Dr. Thompson to Investigate Untouched Apollo Samples
Writer(s): Logan Judy
While much attention is sometimes given in planetary research to the possibility of returning samples from new celestial bodies, one of the great opportunities for research actually comes from the past. Many samples taken from past missions, including those from the Apollo program to the Moon, were vacuum sealed and never exposed to Earth’s atmosphere.
This is done intentionally, so that future generations can continue to study lunar samples and benefit from the missions. In many cases, new analytical methods are developed that can maximize the usefulness of the samples. In a new research opportunity, NASA is making multiple lunar samples available to a total of nine teams to investigate, awarding $8 million dollars in research funds. These have been untouched for nearly 50 years. Dr. Michelle Thompson, who is involved with one of these teams, said this is a great opportunity for multi-generational scientific collaborations.
“For the first time, we have new samples available to scientists who weren’t even born when these missions returned samples,” Dr. Thompson said. “This gives them the opportunity to work together with the senior scientists in the field, many of whom have been working on lunar samples since the return of the Apollo missions. “
The sample Dr. Thompson will be working on is a rock core sample, extracted not just from the surface but from the top sixty centimeters of the Moon. It comprises approximately 1.8 pounds of material, extracted during the Apollo 17 mission, which came to Earth vacuum-sealed and has been in that state ever since. She and her laboratory will be looking at their microstructural features, which can give clues as to how long individual grains spent on the uppermost surface of the moon, exposed to interplanetary space.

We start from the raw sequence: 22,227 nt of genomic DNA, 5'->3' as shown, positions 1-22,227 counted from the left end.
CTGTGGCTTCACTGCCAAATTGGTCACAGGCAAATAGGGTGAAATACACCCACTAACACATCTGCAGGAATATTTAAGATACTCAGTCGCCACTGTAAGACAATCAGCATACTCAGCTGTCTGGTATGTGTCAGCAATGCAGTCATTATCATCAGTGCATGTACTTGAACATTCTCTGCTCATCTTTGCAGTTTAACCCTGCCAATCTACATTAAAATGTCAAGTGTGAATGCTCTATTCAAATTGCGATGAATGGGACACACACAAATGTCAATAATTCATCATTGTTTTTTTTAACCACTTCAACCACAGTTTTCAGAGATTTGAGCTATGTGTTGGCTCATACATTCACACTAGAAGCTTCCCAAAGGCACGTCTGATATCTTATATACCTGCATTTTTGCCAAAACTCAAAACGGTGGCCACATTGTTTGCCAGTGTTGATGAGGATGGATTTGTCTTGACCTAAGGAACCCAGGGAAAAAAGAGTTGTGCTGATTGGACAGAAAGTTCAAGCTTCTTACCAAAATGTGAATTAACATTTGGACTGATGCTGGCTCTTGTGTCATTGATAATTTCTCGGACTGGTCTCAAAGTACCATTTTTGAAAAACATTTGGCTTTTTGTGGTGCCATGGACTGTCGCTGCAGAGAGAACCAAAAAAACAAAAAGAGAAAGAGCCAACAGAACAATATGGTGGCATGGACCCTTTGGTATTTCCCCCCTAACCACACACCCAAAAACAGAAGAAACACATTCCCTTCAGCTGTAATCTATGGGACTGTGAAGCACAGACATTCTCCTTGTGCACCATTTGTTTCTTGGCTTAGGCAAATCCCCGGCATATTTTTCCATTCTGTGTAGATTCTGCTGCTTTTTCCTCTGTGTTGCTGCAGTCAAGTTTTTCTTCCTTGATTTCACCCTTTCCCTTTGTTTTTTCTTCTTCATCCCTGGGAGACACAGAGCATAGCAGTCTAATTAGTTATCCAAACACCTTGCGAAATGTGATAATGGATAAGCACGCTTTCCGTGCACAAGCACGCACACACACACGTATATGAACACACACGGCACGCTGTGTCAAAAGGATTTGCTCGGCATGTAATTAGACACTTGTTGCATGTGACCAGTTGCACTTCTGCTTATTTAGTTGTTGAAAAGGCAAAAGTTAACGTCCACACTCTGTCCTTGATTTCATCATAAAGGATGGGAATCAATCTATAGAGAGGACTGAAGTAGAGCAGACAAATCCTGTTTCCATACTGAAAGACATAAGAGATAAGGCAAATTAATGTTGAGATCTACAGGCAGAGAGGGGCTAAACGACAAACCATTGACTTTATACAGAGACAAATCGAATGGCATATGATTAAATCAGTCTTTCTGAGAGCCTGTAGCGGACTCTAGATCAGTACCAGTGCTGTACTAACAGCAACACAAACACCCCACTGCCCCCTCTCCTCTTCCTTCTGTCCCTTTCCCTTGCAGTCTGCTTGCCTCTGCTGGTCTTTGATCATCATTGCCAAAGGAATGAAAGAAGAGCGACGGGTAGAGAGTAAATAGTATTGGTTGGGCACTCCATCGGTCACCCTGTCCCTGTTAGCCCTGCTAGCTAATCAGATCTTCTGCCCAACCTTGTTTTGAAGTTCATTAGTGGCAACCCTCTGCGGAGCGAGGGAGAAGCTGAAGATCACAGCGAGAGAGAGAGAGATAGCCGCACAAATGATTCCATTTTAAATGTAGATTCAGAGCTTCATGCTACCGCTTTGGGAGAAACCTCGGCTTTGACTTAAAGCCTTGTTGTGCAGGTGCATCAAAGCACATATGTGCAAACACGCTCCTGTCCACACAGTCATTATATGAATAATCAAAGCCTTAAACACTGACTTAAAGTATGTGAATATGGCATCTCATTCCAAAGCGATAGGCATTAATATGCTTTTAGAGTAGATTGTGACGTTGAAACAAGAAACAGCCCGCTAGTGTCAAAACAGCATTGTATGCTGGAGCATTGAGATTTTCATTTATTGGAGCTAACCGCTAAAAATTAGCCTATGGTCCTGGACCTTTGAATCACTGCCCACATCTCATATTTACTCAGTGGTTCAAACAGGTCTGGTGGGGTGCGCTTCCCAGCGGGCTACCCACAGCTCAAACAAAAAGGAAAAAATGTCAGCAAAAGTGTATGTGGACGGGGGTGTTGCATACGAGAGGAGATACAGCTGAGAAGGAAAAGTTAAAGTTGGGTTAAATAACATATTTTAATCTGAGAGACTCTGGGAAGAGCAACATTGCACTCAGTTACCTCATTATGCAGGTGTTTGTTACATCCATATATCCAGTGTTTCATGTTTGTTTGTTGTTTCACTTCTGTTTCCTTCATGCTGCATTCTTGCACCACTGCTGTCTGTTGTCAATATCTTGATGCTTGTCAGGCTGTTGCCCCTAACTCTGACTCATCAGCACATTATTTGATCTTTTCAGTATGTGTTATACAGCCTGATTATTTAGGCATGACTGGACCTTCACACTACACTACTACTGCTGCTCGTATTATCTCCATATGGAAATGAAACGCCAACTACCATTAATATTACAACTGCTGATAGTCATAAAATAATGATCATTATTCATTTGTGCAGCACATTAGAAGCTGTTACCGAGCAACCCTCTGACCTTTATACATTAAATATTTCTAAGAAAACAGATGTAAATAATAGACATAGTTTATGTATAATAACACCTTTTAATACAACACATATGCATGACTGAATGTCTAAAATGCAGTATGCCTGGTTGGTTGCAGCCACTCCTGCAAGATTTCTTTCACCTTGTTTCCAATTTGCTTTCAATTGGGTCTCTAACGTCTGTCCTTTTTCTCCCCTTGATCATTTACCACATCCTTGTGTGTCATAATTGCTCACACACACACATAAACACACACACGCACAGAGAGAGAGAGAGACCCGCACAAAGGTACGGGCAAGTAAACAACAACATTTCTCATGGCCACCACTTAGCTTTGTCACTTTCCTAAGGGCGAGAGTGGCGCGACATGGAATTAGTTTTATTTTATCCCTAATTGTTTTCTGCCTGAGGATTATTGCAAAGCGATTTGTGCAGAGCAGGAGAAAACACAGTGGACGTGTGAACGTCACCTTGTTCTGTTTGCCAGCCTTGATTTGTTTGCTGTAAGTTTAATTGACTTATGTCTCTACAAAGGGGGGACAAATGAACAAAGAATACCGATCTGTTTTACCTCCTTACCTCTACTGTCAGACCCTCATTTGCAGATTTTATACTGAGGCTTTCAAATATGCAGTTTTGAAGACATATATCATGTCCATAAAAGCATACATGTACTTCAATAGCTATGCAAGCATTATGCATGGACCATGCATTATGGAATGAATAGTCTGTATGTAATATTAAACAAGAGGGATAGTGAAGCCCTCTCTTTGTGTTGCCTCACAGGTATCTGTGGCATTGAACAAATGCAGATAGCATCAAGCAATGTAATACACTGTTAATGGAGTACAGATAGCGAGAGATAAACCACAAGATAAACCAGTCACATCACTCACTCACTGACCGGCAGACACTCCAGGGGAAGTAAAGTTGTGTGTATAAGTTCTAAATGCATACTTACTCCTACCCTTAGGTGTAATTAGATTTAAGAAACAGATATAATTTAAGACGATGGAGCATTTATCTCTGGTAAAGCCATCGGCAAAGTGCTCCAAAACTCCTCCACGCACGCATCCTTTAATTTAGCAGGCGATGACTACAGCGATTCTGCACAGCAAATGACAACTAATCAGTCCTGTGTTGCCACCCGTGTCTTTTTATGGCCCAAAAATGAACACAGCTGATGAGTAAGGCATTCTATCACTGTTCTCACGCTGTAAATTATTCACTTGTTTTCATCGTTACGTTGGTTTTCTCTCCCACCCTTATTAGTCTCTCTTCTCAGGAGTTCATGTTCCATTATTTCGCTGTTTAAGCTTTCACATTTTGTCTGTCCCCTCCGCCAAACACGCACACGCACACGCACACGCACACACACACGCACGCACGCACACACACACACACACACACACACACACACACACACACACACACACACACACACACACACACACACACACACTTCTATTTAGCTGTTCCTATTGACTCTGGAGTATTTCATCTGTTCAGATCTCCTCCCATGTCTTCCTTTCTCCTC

“If we can identify microstructural differences between the samples from different depths of the rock core, that gives us information about the soil material, and how rocks are being broken down and cycled around in that upper meter or so of the Moon.”
This is a rare opportunity for investigation, as there are very few samples from the subsurface of the Moon – most samples come from the Moon’s surface. In this exploratory study, there are also opportunities to better understand how volatiles like water may be trapped or are transported across the surface. This becomes more relevant as we grow closer to human expansion, as we can better analyze the presence and location of water on other celestial bodies, which has implications for manned missions.
These opportunities are exciting, but also carry with them a host of logistical challenges. Because the samples have been frozen or stored in helium for multiple decades, there’s a danger of exposing them to Earth’s atmosphere, thus contaminating them and changing experimental results. In some cases, multiple teams will be working with a single sample, further increasing the logistical challenges of the project.
“These samples have been specially curated,” Dr. Thompson said. “Now that all of the teams have been selected, we have to coordinate the operation, and figure out how do we preserve the material in its specially-curated status, but make it available for analysis by all of the teams. We will all work together to solve these challenges.”
Pieces of the material will be sent to other labs, and some of the research will take place at the NASA Johnson Space Center in Houston, where there will be collaborative research spaces for the teams to utilize. The primary investigator of the team Dr. Thompson is working with is Dr. Chip Shearer of the University of New Mexico. Other collaborators include the University of Arizona, the Bay Area Environmental Research Institute, the University of California Berkeley, Mount Holyoke College, the Planetary Science Institute, and the U.S. Naval Research Laboratory, as well as multiple NASA laboratories.